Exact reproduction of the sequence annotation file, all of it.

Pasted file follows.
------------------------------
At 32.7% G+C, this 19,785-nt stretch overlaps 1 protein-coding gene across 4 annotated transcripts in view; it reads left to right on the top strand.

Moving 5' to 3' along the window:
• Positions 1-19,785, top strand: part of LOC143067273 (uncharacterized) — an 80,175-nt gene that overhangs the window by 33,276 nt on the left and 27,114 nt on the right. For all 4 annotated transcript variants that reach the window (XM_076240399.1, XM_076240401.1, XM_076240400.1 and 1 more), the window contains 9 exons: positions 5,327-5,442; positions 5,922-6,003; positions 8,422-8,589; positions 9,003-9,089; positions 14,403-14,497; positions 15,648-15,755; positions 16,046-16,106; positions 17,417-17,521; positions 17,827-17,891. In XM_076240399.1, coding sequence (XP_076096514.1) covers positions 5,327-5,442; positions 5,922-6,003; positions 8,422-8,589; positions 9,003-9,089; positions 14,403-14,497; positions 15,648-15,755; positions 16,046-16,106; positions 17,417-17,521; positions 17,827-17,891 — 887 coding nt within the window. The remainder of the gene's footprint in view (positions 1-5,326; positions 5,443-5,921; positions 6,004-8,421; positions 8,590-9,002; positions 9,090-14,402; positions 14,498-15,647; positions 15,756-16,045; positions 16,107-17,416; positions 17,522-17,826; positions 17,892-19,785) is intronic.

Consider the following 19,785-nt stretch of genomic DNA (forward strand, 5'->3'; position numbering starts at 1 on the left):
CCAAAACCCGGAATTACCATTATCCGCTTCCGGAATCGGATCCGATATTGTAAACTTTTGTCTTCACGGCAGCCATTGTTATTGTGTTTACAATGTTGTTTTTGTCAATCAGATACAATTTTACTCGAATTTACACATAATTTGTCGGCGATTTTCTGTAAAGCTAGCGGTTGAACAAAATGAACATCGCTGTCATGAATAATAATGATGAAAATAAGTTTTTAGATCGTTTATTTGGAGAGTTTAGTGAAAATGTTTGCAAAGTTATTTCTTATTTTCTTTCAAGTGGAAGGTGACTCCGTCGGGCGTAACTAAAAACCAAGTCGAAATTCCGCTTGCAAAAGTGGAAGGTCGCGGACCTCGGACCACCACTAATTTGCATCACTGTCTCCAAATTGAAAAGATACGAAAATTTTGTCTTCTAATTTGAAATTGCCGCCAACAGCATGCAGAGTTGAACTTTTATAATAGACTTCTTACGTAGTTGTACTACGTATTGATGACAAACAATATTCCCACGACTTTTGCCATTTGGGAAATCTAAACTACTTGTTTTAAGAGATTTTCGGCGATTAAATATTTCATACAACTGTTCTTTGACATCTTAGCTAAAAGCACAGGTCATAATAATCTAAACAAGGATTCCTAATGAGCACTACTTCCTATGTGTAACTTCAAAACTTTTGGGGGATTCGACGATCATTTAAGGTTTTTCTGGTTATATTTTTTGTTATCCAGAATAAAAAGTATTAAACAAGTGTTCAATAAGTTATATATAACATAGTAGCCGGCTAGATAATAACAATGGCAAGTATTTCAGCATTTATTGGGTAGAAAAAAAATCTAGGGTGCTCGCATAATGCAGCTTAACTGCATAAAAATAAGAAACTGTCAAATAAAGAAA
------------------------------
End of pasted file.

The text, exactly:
At 32.7% G+C, this 19,785-nt stretch overlaps 1 protein-coding gene across 4 annotated transcripts in view; it reads left to right on the top strand.

Moving 5' to 3' along the window:
• Positions 1-19,785, top strand: part of LOC143067273 (uncharacterized) — an 80,175-nt gene that overhangs the window by 33,276 nt on the left and 27,114 nt on the right. For all 4 annotated transcript variants that reach the window (XM_076240399.1, XM_076240401.1, XM_076240400.1 and 1 more), the window contains 9 exons: positions 5,327-5,442; positions 5,922-6,003; positions 8,422-8,589; positions 9,003-9,089; positions 14,403-14,497; positions 15,648-15,755; positions 16,046-16,106; positions 17,417-17,521; positions 17,827-17,891. In XM_076240399.1, coding sequence (XP_076096514.1) covers positions 5,327-5,442; positions 5,922-6,003; positions 8,422-8,589; positions 9,003-9,089; positions 14,403-14,497; positions 15,648-15,755; positions 16,046-16,106; positions 17,417-17,521; positions 17,827-17,891 — 887 coding nt within the window. The remainder of the gene's footprint in view (positions 1-5,326; positions 5,443-5,921; positions 6,004-8,421; positions 8,590-9,002; positions 9,090-14,402; positions 14,498-15,647; positions 15,756-16,045; positions 16,107-17,416; positions 17,522-17,826; positions 17,892-19,785) is intronic.

Consider the following 19,785-nt stretch of genomic DNA (forward strand, 5'->3'; position numbering starts at 1 on the left):
CCAAAACCCGGAATTACCATTATCCGCTTCCGGAATCGGATCCGATATTGTAAACTTTTGTCTTCACGGCAGCCATTGTTATTGTGTTTACAATGTTGTTTTTGTCAATCAGATACAATTTTACTCGAATTTACACATAATTTGTCGGCGATTTTCTGTAAAGCTAGCGGTTGAACAAAATGAACATCGCTGTCATGAATAATAATGATGAAAATAAGTTTTTAGATCGTTTATTTGGAGAGTTTAGTGAAAATGTTTGCAAAGTTATTTCTTATTTTCTTTCAAGTGGAAGGTGACTCCGTCGGGCGTAACTAAAAACCAAGTCGAAATTCCGCTTGCAAAAGTGGAAGGTCGCGGACCTCGGACCACCACTAATTTGCATCACTGTCTCCAAATTGAAAAGATACGAAAATTTTGTCTTCTAATTTGAAATTGCCGCCAACAGCATGCAGAGTTGAACTTTTATAATAGACTTCTTACGTAGTTGTACTACGTATTGATGACAAACAATATTCCCACGACTTTTGCCATTTGGGAAATCTAAACTACTTGTTTTAAGAGATTTTCGGCGATTAAATATTTCATACAACTGTTCTTTGACATCTTAGCTAAAAGCACAGGTCATAATAATCTAAACAAGGATTCCTAATGAGCACTACTTCCTATGTGTAACTTCAAAACTTTTGGGGGATTCGACGATCATTTAAGGTTTTTCTGGTTATATTTTTTGTTATCCAGAATAAAAAGTATTAAACAAGTGTTCAATAAGTTATATATAACATAGTAGCCGGCTAGATAATAACAATGGCAAGTATTTCAGCATTTATTGGGTAGAAAAAAAATCTAGGGTGCTCGCATAATGCAGCTTAACTGCATAAAAATAAGAAACTGTCAAATAAAGAAA